If you leave lollies in a room with children then leave and come back to see teh mess, who do you blame the children or the irresponsible teacher

The Fed should have let the economy tank after the tech bubble, then we wouldn;t have been in this mess.

A recession is needed, its part of the system/economics, and must not tried to be stoppped.

Liek the junkie who has to go theough withdrawal to get clean, otherwise keeps getting more hits/drunk – just means the hangover is going to be worse
in the end.

Get out of debt

Posted by Lucas Marx | Report as abusive

I would argue that the debt doesn’t matter as much as the long term return on energy. When the price of energy starts climbing it limits our ability to deal with risk thus the credit markets start to come down. I think we could change our fate by bringing up Algae oil production to about 4 Million barrels a day as quickly as possible.

Posted by Robert | Report as abusive

I have spent more time than I’d like to admit to reading both the article and many of the comments. Everyone is a [self-styled and often erudite] expert. And Mr. Kemp makes a lot of sense because he pragmatically lays out reality. However…

For anyone who’s interested, here is the real bottom line (yes, I suppose this makes me an ‘expert’ too): Kemp states, inter alia “…the necessary condition for resolving the debt crisis is a reduction in the outstanding volume of debt, an increase in nominal GDP, or some combination of the two, to reduce the debt-to-GDP ratio to a more sustainable level.” As for increasing nominal GDP, we need to create REAL value. You either capture it from the ground/air/sea, grow it, or make it; or some combination. That’s it. Massaging fiat currency is only economic masturbation.

The true underlying cause of today’s economic malaise is the personal, and I do mean personal, philosophy that we can live on the never-never. If you subscribe to that thinking personally, that means you subscribe to it as a buyer and seller.

Be more efficient in manufacturing. Capture margins otherwise relinquished to others by embracing better technologies that eliminate the costs you pay others to absorb (e.g., cheap labor), gaining competitive advantage and growing your business, creating more employment because you’re in a position to sell your products/services at a lower price while maintaining good margins to a broader universe of customers. Doesn’t this seem obvious?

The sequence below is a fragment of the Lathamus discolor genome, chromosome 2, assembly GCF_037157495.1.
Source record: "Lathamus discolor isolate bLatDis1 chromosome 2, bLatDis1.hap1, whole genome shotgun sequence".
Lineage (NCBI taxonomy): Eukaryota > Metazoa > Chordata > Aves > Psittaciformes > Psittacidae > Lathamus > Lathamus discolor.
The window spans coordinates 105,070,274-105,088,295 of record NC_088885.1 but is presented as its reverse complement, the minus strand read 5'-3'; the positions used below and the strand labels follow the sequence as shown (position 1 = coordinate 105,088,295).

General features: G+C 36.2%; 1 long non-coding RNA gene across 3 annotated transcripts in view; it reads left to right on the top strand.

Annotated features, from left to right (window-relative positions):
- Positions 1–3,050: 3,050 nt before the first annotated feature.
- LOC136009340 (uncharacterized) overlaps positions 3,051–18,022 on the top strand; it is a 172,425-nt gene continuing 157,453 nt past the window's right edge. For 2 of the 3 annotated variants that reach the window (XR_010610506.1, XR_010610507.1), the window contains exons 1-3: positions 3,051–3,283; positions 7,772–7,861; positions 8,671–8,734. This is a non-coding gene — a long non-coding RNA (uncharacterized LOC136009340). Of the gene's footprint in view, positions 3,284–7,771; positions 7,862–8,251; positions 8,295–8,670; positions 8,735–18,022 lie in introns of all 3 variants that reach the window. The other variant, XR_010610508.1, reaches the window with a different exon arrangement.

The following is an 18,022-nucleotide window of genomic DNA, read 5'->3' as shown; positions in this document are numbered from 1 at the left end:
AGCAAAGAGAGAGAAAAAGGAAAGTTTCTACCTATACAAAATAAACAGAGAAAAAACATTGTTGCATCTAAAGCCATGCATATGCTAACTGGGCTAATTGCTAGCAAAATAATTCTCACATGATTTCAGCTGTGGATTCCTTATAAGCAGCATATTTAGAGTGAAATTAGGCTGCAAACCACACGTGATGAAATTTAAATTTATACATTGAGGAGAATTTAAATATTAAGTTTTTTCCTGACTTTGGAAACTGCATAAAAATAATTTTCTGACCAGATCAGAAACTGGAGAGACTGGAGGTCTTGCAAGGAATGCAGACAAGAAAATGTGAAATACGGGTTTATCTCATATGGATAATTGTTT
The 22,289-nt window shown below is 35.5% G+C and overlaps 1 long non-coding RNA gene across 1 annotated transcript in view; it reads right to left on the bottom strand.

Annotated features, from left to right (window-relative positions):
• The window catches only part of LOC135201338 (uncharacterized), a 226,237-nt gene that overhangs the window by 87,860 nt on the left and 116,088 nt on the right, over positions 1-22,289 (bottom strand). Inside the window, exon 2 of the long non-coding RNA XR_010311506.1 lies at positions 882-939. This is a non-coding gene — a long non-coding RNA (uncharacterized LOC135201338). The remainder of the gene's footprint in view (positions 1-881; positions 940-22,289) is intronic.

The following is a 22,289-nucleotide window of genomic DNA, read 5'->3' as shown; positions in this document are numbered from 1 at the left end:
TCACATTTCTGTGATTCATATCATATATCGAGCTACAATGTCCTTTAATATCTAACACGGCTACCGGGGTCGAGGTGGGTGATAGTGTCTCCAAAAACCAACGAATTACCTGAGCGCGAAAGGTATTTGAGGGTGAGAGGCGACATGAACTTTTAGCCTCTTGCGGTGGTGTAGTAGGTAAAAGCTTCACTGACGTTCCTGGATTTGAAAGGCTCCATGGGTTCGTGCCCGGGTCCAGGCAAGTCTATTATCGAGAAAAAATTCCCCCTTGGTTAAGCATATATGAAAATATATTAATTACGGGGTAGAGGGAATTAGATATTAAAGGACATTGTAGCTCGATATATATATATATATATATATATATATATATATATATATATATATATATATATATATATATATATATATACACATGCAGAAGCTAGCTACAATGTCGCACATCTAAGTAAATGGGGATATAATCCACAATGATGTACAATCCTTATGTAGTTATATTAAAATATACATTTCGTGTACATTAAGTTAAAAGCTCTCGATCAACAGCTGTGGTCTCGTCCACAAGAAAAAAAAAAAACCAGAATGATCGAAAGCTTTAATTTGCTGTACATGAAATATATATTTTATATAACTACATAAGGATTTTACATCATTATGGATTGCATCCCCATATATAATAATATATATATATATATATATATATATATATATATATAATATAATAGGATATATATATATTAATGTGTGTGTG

And limit use of credit and OPM (Other People’s Money). We see these two as a panacea for reducing risk. Yes, it does, narrowly, but one never then develops a sense of careful pragmatism.

As for losses, suck it up, knuckle down and grab a shovel, pay attention to the suggestion box, reject hubris, stop passing the buck, change your MO in the ways above suggested, and spend money as if you earned it by the hour and had no credit.

Posted by A Goodman | Report as abusive

This may have been said before, but its worth a mention.

It isnt only the U.S or U.K that are bankrupt, its actually the whole monetary system, that was built on fraud. Writing off worthless toxic junk which was known as junk by those that securitised anything and everything possible, is what should be done. Privately gains and abuse should not be publicised and the pain should be localised as the gains were. “City” of London created the monster, deal with it… and what a pleasant death to the Anglo/Dutch Financial Empire it is. We need to sever all its tenticles and start a new global financial system based on the US constitution as its the only true Sovereign nation in existence, in conjunction with China, Russia & India. The rest are economic colonies of the empire.

Posted by Alicat | Report as abusive

Excellent article John. It seems that the penny is finally starting to drop that this is no ordinary recession–on which point, Microsoft’s Steve Bullmer’s excellent summary of what’s happening in the economy is well worth reading:

“We’re certainly in the midst of a once-in-a-lifetime set of economic conditions. The perspective I would bring is not one of recession. Rather, the economy is resetting to lower level of business and consumer spending based largely on the reduced leverage in economy,” (see http://finance.yahoo.com/news/Microsoft- resorts-to-first-apf-14127574.html)